‘Mad Max: Fury Road’ has become one of those films.

You know, one of those movies that has cemented itself into the cultural zeitgeist as just built different.

Like ‘The Empire Strikes Back’ or ‘Godfather 2’ it’s one of those nerd holy sites of which there will never be another quite like.

Wouldn’t it be quite the feat if lightning struck twice?

An entire nine years after it came out, another movie… wouldn’t that be something?

Mad Max - Furiosa

Furiosa: A Mad Max Saga is a prequel to Fury Road about the life of the extremely popular deuteragonist Imerator Furiosa, played then by Charlize Theron and now by Anya Taylor-Joy and Alyla Browne as young Furiosa.

That word, ‘saga’, gets thrown around a lot by modern Hollywood, but for once this feels like a movie that deserves it.

A meaty two and a half hour runtime told in multiple parts, the movie takes Furiosa from a little girl being kidnapped from her carefully protected slice of paradise to a war rig driving demigod of war with arguably the most badass title in fiction.

On the way there, she finds a nemesis in Chris Hemsworth’s charismatic road warlord Dementus and a partner slash mentor in Tom Burke’s stoic Pretorian Jack.

Mad Max - Furiosa

First thing’s first, the action.

Mad Max: Fury Road had some of the best live action stuntwork, practical effects and co-ordination in any movie, so Furiosa has a hell of a legacy to live up to.

But live up to it does.

You are never more than a minute or two from the next outburst of violence for the entire runtime, leading me to wonder how the hell there are still so many people out in the wasteland when they keep dying at such an impressive rate. Action scenes are masterfully choreographed set pieces with layers of moving parts and razor sharp tension.

Sticking with what works, live action practical effects form the solid core of the movie. This is augmented with amazing stuntwork and an intuitive flow of action that turns the fight into a story. Look away for a moment and you potentially miss a crucial shift of gear in the ever evolving combat.

No shaky cam here. Just nice long takes; signs of a team that is confident the action can stand on what it is instead of needing to introduce the illusion of movement to trick your brain.

Suffice to say director George Millar has forgotten nothing about how to keep his audience firmly hooked.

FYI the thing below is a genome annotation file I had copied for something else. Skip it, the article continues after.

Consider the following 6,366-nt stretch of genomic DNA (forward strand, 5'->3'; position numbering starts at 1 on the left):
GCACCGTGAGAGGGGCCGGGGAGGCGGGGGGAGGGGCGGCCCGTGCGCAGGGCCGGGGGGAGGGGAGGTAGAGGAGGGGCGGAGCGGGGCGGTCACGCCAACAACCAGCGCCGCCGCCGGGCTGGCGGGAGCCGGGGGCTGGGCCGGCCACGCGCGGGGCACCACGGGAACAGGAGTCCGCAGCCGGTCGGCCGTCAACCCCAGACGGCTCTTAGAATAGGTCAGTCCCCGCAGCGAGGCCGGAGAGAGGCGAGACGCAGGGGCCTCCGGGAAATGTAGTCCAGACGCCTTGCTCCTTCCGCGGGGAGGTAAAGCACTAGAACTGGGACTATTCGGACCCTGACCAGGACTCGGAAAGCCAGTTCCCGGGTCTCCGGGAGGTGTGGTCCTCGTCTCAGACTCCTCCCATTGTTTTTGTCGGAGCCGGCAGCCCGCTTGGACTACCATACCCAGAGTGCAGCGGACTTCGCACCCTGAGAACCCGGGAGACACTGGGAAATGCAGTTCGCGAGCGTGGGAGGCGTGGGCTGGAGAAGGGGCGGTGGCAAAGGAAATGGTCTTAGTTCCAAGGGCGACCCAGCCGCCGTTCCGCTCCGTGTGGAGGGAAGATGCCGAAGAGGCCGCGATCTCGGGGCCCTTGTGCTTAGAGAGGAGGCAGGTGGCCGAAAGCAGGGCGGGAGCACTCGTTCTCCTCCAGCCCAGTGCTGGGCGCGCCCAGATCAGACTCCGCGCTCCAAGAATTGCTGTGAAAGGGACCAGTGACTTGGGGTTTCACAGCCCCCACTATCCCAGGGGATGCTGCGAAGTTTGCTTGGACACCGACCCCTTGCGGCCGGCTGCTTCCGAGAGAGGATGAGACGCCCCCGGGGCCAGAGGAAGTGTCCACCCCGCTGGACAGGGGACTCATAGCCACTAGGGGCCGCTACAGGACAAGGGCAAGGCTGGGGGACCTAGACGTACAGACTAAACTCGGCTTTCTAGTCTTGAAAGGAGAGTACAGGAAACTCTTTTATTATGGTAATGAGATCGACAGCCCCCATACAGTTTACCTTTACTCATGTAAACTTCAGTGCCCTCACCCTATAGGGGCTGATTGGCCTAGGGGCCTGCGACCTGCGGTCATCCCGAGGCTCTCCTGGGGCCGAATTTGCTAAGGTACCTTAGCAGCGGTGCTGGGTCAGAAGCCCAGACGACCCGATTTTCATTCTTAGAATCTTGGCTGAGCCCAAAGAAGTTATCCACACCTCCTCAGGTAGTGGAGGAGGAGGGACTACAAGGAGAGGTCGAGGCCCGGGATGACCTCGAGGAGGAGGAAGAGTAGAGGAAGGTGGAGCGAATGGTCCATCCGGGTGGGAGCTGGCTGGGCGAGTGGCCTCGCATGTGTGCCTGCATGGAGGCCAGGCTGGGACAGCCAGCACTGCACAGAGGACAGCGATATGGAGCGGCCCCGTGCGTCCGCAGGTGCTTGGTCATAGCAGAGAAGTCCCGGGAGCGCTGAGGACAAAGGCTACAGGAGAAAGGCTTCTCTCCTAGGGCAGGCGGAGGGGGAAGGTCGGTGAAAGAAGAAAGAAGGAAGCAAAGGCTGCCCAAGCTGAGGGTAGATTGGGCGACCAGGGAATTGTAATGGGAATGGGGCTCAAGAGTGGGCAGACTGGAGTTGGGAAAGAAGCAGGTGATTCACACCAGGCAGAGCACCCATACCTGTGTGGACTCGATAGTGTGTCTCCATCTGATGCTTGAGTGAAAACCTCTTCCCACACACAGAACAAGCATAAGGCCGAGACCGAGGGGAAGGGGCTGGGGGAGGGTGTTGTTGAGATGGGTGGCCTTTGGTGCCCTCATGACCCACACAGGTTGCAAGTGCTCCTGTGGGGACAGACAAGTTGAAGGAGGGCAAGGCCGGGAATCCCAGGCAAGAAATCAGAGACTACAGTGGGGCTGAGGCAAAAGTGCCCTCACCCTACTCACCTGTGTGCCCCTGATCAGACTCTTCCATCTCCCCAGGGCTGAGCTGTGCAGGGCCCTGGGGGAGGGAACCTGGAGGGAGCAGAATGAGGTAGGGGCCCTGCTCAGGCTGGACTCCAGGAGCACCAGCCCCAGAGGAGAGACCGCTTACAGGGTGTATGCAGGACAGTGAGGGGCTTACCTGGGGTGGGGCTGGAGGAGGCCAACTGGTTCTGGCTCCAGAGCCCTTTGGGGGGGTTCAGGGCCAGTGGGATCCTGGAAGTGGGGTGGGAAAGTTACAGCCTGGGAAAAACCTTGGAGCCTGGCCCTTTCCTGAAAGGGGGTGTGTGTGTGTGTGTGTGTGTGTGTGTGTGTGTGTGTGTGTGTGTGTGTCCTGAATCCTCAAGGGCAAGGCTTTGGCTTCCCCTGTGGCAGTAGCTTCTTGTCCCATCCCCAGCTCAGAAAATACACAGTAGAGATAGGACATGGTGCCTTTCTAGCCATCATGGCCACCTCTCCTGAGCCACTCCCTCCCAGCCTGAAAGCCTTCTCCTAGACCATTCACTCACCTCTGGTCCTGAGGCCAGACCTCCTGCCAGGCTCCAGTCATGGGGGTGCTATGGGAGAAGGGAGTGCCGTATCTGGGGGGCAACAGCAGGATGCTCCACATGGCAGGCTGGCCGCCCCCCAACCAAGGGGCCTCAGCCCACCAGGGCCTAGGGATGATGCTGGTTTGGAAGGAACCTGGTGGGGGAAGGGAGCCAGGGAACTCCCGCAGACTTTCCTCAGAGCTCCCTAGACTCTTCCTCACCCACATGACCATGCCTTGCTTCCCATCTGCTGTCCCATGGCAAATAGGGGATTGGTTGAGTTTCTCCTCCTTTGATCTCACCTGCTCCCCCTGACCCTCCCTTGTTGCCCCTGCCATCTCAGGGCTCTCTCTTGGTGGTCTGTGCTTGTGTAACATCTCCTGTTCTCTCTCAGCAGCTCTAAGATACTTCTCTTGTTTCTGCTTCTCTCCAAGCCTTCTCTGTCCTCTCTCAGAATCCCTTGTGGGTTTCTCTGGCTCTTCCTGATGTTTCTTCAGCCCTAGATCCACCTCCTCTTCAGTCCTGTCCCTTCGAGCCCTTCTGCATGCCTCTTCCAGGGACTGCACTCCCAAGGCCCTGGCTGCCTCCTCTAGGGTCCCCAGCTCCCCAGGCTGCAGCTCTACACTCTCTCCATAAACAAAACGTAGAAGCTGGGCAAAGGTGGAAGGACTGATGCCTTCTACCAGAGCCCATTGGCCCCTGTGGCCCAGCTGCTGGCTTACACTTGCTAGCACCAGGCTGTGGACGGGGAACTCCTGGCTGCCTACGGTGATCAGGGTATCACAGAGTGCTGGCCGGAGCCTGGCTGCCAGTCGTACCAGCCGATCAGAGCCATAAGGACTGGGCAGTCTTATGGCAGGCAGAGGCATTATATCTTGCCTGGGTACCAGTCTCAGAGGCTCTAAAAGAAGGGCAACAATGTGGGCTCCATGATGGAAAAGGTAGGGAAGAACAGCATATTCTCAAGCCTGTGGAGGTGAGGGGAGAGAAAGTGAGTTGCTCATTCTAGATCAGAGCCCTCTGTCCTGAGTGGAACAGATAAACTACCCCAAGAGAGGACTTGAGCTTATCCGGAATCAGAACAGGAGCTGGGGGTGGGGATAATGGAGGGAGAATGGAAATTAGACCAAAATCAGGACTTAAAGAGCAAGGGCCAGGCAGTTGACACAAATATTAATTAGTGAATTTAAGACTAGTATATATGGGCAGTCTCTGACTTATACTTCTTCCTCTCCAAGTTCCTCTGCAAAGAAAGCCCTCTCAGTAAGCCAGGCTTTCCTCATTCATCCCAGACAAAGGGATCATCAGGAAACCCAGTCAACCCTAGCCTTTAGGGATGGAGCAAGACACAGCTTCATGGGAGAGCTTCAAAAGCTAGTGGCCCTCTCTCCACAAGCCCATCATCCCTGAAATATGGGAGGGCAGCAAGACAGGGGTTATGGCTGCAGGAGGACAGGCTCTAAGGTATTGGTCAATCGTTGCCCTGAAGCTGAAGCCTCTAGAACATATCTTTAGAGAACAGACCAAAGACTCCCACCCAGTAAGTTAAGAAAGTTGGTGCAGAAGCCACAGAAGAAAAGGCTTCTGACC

Mad Max - Furiosa

My plus one to this movie was my father, who, after some deliberation, declared Furiosa superior to its predecessor.

High praise indeed.

He also said you needed to pay attention in this one a great deal more than the last, for unlike Fury Road, Furiosa involves a great deal of grand strategy politics involving the three great fortresses of the wasteland.

The core of the story involves Furiosa trying to hide the location of her verdant and peaceful home from the violent raiders who would be more than happy to ride in and ravage it from top to bottom. But it quickly bleeds into a grand war for the wasteland between Dementus and Immortan Joe, who is here played by Lachy Hulme.

Mad Max - Furiosa

It can be somewhat difficult to asses the character performances of the two actresses playing child and adult Furiosa respectively since for various reasons she doesn’t do much talking throughout the runtime. Most of what we are left with is physical acting, and while the direction makes it clear Furiosa was always a firecracker who shrugs off pain and fear, stoic staring and angry glares aren’t much for an actress to work with.

What I’m saying is, Anya and Alyla do the best they can and do alright.

Demensus on the other hand is going to split audiences, I can already tell.

Chris Hemsworth is finally allowed to use his natural Australian accent, which oddly makes him stand out as the only one speaking as a cultured and modern man when his goon squad is considerably more rough around the edges.

On the other hand, he is the leader. Standing out is good.

And we can see why he is the leader.

Even while the character grows steadily more unhinged as time goes by, Demensus maintains the same effortless charisma that made nations of housewives watch the Avengers movies just to see Thor with his shirt off. It’s clear why these men and women are following him.

The few cracks in Furiosa only truly begin to show near the end and are all to do with pacing.

A major character who forms an important part of Furiosa’s life gets an ignoble off-screen death and is never mentioned again or even during. To the point he could potentially be alive; I’d call it sequel bait if it didn’t read like the movie just clean forgot about him.

Then a major event that is the culmination of the political game the players of the wasteland have been playing is given a montage and a few lines of voiceover from the narrator and leads jarringly into Furiosa’s final confrontation with Dr Dementus with zero lead up.

It feels as though someone realised the movie was too long and the scenes they chose to cut were all near the end.

These are niggling complaints in the otherwise delectable dish that is Furiosa. A worthy character given a worthy story. Lightning does indeed strike twice.

Mad Max - Furiosa
Mad Max: Furiosa (Warner Bros. – 2024) Review
Film details

Year: 2024
Rating: M15+
Running Time: 148 MIN
Genre: Action
Director: George Miller
Starring: Anya Taylor-Joy, Chris Hemsworth, Tom Burke, Alyla Browne
Production Studio: Kennedy Miller Mitchell, Village Roadshow Pictures
Distributor: Warner Bros. Pictures

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